Project Pitch: Speciesism

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My project will aim to explore BCM310’s week four topic the animal and more specifically one of the mentioned themes- speciesism.  ‘Speciesism’ is a term that relates to a moral superiority that puts human interests above some or all nonhuman animals, assigning a hierarchy to animals in relation to their value (ARA, 2017). In my project I aim to further investigate this meaning and question our moral status, as humans. In support I will examine ongoing issues that help define the term ‘speciesism’ including whaling, shark finning and poaching. The welfare of animals is something I care very much about about and is the main reason why I have decided to conduct this project. My aim is to enlighten people about the severity of these issues and the role humans have within them. With the amount of research that will be conducted, I believe the best way to present my findings would be through a research essay that will also be shared on my blog. This format also has the added benefit of allowing me to work on my writing skills.

A useful source that can be applied to my essay is an article titled Speciesism and the Idea of Equality by Bonnie Steinbock. The philosopher explores how humans justify themselves in the killing, confinement and experimentation of animals. She re-examines the distinctions in which we have assumed a moral difference. This document also references another philosopher Peter Singer who termed the word ‘Speciesism’. He also published a journal titled Speciesism of Moral Status that holds extreme importance in regards to the topic. Both are relevant sources that aim to bring a new understanding of the idea of equality. While the demand for human equality is high, as the interest for all human beings are considered equal (unless morally justifiable) animal equality is disregarded. It also draws on the idea of ‘animal cruelty’. When an animal is tortured for no specific reason it will be deemed as morally wrong, however when there are large profits to be made humans are said to consider the situation not specifically an act of cruelty. “The topic of cruelty to animals, while important from a practical viewpoint, because much of our present treatment of animals involves the infliction of suffering for no good reason, is not very interesting philosophically. What is philosophically interesting is whether we are justified in having different standards of necessity for human suffering and for animal suffering.” (Bonnie Steinbock, pp.251) These two sources thoroughly investigate the idea behind the term ‘speciesism’. From them I will draw my argument out and then move on to my examples including whaling, shark finning and poaching.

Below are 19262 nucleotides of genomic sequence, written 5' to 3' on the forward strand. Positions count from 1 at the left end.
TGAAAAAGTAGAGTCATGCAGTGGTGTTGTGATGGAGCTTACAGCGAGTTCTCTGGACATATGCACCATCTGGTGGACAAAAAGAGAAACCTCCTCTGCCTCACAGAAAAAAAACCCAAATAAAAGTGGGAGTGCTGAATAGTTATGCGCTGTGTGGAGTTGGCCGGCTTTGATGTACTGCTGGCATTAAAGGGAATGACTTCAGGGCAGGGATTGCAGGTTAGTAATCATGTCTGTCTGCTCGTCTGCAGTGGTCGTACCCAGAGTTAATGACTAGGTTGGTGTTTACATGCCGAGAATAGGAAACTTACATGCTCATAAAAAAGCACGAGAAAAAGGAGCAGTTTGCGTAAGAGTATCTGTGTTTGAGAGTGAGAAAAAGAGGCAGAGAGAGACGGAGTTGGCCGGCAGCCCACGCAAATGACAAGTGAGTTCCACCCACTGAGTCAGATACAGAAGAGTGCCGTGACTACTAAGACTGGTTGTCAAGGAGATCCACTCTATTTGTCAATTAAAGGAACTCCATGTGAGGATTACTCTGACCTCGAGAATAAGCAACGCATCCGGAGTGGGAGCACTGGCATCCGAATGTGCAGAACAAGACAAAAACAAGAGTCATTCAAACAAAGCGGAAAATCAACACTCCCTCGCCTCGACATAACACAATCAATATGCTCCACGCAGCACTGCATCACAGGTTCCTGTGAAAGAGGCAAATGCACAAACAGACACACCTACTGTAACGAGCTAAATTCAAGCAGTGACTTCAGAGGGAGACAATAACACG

Another source of inspiration for this project came from an online article titled ‘12 endangered animals that people still eat.’ Uploaded on the website Web Ecoist, this document listed animals from all over the world that face extinction. This list included: gorillas, chimpanzees, fin whales, African forest elephants, green sea turtles, river dolphins and sharks. These animal’s lives are sacrificed for expensive, unique and completely unnecessary dishes. Reading this article questioned the exact moral status that us, as humans, hold. The thoughts that came from this online document helped me shape the argument I wanted to convey in my research essay. It shared with me the severity of the ongoing issues and possible animal extinctions that come from the way we degrade animals.

I hope to explore these ideas further throughout my research essay. I aim to enlighten readers about the issues that surrounds the term ‘speciesism’ proving that it is a relevant problem that hopefully one day we can all come to understand and work towards fixing.

My timeline:

WEEK ACTIVITY
Week 10 Research topic further, find sources,

analyse sources

Week 11 Further research, compare analysis of each source, determine my argument and evidence supporting my statement, start essay
Week 12 Write research essay draft and reference
Week 13 Finalise, proof read and submit research essay

Reference:

Animal rights advocates, 2017, ‘What is speciesism?’, ARA, webpage, viewed 27th March 2017
< http://ara.org.au/animal-rights/what-is-speciesism/>

Steinbock, B, 1978, ‘Speciesism and the idea of equality’, Philosophy, vol. 53, no. 204, pp. 247-256

Singer, P, 2009, ‘Speciesism and moral status’, Metaphilosophy, vol. 40, no. 3-4, pp. 567-581

Ecoist, 2009, ’12 endangered animals that people still eat’, Momtastic, viewed 27th March 2017
< http://webecoist.momtastic.com/2009/04/09/12-endangered-animals-that-people-still-eat/>

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